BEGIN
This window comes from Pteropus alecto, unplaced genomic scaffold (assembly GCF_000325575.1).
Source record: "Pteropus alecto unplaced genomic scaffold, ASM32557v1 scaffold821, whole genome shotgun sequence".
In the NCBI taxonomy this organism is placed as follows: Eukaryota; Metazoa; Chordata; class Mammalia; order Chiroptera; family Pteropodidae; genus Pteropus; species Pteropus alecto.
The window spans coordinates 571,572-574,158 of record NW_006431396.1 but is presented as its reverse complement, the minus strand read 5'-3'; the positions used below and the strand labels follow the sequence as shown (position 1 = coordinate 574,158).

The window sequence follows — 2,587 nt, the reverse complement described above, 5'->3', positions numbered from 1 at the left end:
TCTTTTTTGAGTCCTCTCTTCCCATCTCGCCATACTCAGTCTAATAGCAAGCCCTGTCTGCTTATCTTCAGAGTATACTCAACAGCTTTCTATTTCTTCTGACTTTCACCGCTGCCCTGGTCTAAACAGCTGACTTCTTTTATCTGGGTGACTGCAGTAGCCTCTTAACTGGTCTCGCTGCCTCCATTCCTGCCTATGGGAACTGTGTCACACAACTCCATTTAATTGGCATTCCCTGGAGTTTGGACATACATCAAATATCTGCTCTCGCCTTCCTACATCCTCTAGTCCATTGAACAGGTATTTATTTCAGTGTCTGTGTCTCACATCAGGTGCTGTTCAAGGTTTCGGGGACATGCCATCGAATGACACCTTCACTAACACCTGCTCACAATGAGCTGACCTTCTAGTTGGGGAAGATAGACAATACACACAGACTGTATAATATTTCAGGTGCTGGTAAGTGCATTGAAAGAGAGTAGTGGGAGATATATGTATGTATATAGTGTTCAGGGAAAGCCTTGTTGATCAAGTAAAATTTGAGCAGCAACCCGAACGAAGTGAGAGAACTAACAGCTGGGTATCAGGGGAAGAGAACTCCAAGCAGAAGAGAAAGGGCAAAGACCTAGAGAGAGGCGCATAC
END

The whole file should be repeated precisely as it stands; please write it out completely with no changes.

This window comes from Pteropus alecto, unplaced genomic scaffold (assembly GCF_000325575.1).
Source record: "Pteropus alecto unplaced genomic scaffold, ASM32557v1 scaffold821, whole genome shotgun sequence".
In the NCBI taxonomy this organism is placed as follows: Eukaryota; Metazoa; Chordata; class Mammalia; order Chiroptera; family Pteropodidae; genus Pteropus; species Pteropus alecto.
The window spans coordinates 571,572-574,158 of record NW_006431396.1 but is presented as its reverse complement, the minus strand read 5'-3'; the positions used below and the strand labels follow the sequence as shown (position 1 = coordinate 574,158).

The window sequence follows — 2,587 nt, the reverse complement described above, 5'->3', positions numbered from 1 at the left end:
TCTTTTTTGAGTCCTCTCTTCCCATCTCGCCATACTCAGTCTAATAGCAAGCCCTGTCTGCTTATCTTCAGAGTATACTCAACAGCTTTCTATTTCTTCTGACTTTCACCGCTGCCCTGGTCTAAACAGCTGACTTCTTTTATCTGGGTGACTGCAGTAGCCTCTTAACTGGTCTCGCTGCCTCCATTCCTGCCTATGGGAACTGTGTCACACAACTCCATTTAATTGGCATTCCCTGGAGTTTGGACATACATCAAATATCTGCTCTCGCCTTCCTACATCCTCTAGTCCATTGAACAGGTATTTATTTCAGTGTCTGTGTCTCACATCAGGTGCTGTTCAAGGTTTCGGGGACATGCCATCGAATGACACCTTCACTAACACCTGCTCACAATGAGCTGACCTTCTAGTTGGGGAAGATAGACAATACACACAGACTGTATAATATTTCAGGTGCTGGTAAGTGCATTGAAAGAGAGTAGTGGGAGATATATGTATGTATATAGTGTTCAGGGAAAGCCTTGTTGATCAAGTAAAATTTGAGCAGCAACCCGAACGAAGTGAGAGAACTAACAGCTGGGTATCAGGGGAAGAGAACTCCAAGCAGAAGAGAAAGGGCAAAGACCTAGAGAGAGGCGCATAC